The daily business briefing: February 7, 2018
U.S. stocks face more pressure after Tuesday's rise, SpaceX launches the world's strongest rocket, and more
U.S. stocks rise in volatile trading, but futures drop again
U.S. stocks snapped out of a sell-off Tuesday in a volatile day of trading, although futures dropped by nearly 1 percent early Wednesday, giving up part of the rally. The Dow Jones Industrial Average closed up 568 points or 2.3 percent on Tuesday, a day after losing 1,175 points, the biggest daily loss in history, measured in points. The Dow plunged by more than 500 points at the opening bell, then reversed course before making big gains just before the closing bell. The chief executive officer at Boston Private Wealth, Tom Anderson, explained the bumpy trading to The Wall Street Journal: "No one wants to catch a falling knife," he said, "so investors are looking to see things firm up or fall a bit more before buying."
SpaceX successfully test launches world's most powerful rocket
SpaceX on Tuesday successfully launched its new 27-engine Falcon Heavy, now the world's most powerful rocket. The Falcon Heavy blasted off on its first test flight from the Kennedy Space Center launchpad used in the Apollo moon missions. It is the first privately financed rocket capable of sending a payload beyond Earth's orbit. Its payload, which includes a sports car made by SpaceX founder Elon Musk's electric car company Tesla, is on a voyage that will pass near Mars. SpaceX also successfully landed two booster rockets in a historic double landing, although another rocket that was to land on a drone ship crashed into the sea. SpaceX reuses booster rockets to lower costs and turnaround times for space missions.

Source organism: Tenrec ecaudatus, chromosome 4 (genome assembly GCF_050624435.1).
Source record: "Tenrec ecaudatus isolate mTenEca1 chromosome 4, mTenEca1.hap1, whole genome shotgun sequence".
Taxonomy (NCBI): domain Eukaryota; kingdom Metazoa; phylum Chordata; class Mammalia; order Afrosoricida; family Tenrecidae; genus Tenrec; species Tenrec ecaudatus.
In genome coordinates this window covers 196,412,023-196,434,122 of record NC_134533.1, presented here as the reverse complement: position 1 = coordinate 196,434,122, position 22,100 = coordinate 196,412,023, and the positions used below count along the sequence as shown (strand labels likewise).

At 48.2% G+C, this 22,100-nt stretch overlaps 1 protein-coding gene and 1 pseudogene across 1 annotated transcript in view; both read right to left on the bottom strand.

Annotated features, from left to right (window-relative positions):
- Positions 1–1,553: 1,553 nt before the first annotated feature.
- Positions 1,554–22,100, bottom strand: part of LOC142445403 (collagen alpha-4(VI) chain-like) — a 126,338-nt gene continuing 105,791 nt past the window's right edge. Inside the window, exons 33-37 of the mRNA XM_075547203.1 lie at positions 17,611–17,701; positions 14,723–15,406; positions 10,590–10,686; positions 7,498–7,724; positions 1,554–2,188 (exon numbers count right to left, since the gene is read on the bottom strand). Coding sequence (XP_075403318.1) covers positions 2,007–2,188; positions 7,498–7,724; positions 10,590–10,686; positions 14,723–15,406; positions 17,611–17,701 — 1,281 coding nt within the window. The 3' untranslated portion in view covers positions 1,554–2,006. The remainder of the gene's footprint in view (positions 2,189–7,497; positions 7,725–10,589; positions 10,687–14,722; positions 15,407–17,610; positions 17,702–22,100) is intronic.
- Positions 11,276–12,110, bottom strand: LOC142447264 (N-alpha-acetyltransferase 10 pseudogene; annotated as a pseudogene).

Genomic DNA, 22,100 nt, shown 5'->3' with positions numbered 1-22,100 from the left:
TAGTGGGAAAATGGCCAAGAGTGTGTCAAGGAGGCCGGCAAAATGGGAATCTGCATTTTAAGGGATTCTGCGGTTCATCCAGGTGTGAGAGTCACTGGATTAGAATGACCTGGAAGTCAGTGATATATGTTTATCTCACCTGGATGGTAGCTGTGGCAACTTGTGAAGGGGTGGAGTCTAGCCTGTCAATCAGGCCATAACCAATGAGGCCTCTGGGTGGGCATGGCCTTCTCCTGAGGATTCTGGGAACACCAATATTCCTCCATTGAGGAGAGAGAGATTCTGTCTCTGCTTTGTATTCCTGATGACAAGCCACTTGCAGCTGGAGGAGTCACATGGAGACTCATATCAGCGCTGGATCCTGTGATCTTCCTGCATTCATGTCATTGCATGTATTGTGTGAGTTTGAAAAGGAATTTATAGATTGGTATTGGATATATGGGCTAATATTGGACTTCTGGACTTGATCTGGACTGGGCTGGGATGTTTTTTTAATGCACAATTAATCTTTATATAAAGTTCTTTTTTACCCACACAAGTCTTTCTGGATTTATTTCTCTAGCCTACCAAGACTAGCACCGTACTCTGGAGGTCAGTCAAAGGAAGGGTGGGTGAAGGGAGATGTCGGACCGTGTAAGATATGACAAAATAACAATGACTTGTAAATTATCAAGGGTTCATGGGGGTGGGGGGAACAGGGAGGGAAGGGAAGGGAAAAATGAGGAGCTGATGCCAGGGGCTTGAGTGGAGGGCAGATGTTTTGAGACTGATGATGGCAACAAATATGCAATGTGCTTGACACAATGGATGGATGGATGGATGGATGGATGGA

Tronc nears deal to sell L.A. Times to billionaire investor
Tronc, the Chicago-based owner of the Los Angeles Times, reportedly is nearing a deal to sell the newspaper to Patrick Soon-Shiong, a Southern California biotech billionaire. Soon-Shiong is a physician and major Tronc shareholder. He also is the founder and chief executive of NantHealth. He reportedly plans to buy both the Times and the San Diego Union-Tribune. Tronc's forerunner company, Tribune Co., bought the Times in 2000, triggering jostling for control of the paper between executives in Los Angeles and their counterparts at the parent-company's Chicago headquarters. If the nearly $500 million cash deal goes through, it will return the region's biggest paper to local control.
Steve Wynn resigns as head of Wynn Resorts
Casino mogul Steve Wynn stepped down Tuesday as chairman and CEO of Wynn Resorts, citing "an avalanche of negative publicity" and an unjust "rush to judgment" over allegations of decades of sexual misconduct. Wynn, 76, has denied that he sexually harassed women and coerced some into sex. The allegations received widespread coverage after a Wall Street Journal investigative report found numerous cases described by dozens of sources. Wynn resigned last month as Republican National Committee finance chair. Nevada's powerful Gaming Control Board launched an investigation last week, raising the possibility of further damage to the billionaire's finances.
Snap shares jump after unexpected user gains
Snap shares shot up by nearly 30 percent on Tuesday after the company announced unexpected user growth for its Snapchat messaging app despite strong competition from Facebook's Instagram. Snapchat's daily active users increased to 187 million in the last quarter of 2017, beating forecasts of 184.2 million and marking an increase of 9 million over the third quarter, according to financial data and analytics firm FactSet. Snap also reported higher-than-expected revenue. "Our business really came together towards the end of last year," said CEO Evan Spiegel.